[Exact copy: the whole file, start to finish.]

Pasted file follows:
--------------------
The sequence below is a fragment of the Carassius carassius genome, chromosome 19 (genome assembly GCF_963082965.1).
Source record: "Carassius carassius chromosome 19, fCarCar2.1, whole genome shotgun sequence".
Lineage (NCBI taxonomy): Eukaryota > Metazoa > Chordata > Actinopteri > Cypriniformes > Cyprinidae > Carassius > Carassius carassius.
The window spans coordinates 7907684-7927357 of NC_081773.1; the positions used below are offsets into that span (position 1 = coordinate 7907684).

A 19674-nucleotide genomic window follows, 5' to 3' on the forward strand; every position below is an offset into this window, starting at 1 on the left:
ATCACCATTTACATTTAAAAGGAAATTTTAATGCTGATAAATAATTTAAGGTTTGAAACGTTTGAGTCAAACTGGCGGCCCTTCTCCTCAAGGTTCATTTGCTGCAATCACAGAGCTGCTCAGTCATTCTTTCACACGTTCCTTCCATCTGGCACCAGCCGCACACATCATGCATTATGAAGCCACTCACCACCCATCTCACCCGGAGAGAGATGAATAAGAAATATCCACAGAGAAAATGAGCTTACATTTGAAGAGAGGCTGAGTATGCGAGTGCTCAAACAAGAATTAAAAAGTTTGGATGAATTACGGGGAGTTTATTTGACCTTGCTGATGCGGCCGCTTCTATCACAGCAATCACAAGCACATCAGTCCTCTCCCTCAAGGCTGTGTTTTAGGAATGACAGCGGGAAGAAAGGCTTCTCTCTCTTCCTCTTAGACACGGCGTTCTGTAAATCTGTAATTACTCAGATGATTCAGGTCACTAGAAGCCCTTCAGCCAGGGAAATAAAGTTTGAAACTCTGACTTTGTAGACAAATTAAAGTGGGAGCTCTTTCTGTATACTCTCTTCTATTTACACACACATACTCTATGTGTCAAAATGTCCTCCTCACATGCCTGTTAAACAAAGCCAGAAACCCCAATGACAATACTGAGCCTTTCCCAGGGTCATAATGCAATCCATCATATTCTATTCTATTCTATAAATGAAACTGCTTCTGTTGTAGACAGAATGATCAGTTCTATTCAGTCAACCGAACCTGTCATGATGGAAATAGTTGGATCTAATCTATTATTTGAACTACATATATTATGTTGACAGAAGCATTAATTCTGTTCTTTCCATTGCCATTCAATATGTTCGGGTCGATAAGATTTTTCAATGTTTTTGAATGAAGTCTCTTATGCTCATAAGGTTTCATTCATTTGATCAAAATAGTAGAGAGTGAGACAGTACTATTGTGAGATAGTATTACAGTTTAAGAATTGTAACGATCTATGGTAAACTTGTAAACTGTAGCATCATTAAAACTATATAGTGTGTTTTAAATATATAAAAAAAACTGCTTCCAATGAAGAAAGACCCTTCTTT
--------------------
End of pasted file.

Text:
The sequence below is a fragment of the Carassius carassius genome, chromosome 19 (genome assembly GCF_963082965.1).
Source record: "Carassius carassius chromosome 19, fCarCar2.1, whole genome shotgun sequence".
Lineage (NCBI taxonomy): Eukaryota > Metazoa > Chordata > Actinopteri > Cypriniformes > Cyprinidae > Carassius > Carassius carassius.
The window spans coordinates 7907684-7927357 of NC_081773.1; the positions used below are offsets into that span (position 1 = coordinate 7907684).

A 19674-nucleotide genomic window follows, 5' to 3' on the forward strand; every position below is an offset into this window, starting at 1 on the left:
ATCACCATTTACATTTAAAAGGAAATTTTAATGCTGATAAATAATTTAAGGTTTGAAACGTTTGAGTCAAACTGGCGGCCCTTCTCCTCAAGGTTCATTTGCTGCAATCACAGAGCTGCTCAGTCATTCTTTCACACGTTCCTTCCATCTGGCACCAGCCGCACACATCATGCATTATGAAGCCACTCACCACCCATCTCACCCGGAGAGAGATGAATAAGAAATATCCACAGAGAAAATGAGCTTACATTTGAAGAGAGGCTGAGTATGCGAGTGCTCAAACAAGAATTAAAAAGTTTGGATGAATTACGGGGAGTTTATTTGACCTTGCTGATGCGGCCGCTTCTATCACAGCAATCACAAGCACATCAGTCCTCTCCCTCAAGGCTGTGTTTTAGGAATGACAGCGGGAAGAAAGGCTTCTCTCTCTTCCTCTTAGACACGGCGTTCTGTAAATCTGTAATTACTCAGATGATTCAGGTCACTAGAAGCCCTTCAGCCAGGGAAATAAAGTTTGAAACTCTGACTTTGTAGACAAATTAAAGTGGGAGCTCTTTCTGTATACTCTCTTCTATTTACACACACATACTCTATGTGTCAAAATGTCCTCCTCACATGCCTGTTAAACAAAGCCAGAAACCCCAATGACAATACTGAGCCTTTCCCAGGGTCATAATGCAATCCATCATATTCTATTCTATTCTATAAATGAAACTGCTTCTGTTGTAGACAGAATGATCAGTTCTATTCAGTCAACCGAACCTGTCATGATGGAAATAGTTGGATCTAATCTATTATTTGAACTACATATATTATGTTGACAGAAGCATTAATTCTGTTCTTTCCATTGCCATTCAATATGTTCGGGTCGATAAGATTTTTCAATGTTTTTGAATGAAGTCTCTTATGCTCATAAGGTTTCATTCATTTGATCAAAATAGTAGAGAGTGAGACAGTACTATTGTGAGATAGTATTACAGTTTAAGAATTGTAACGATCTATGGTAAACTTGTAAACTGTAGCATCATTAAAACTATATAGTGTGTTTTAAATATATAAAAAAAACTGCTTCCAATGAAGAAAGACCCTTCTTT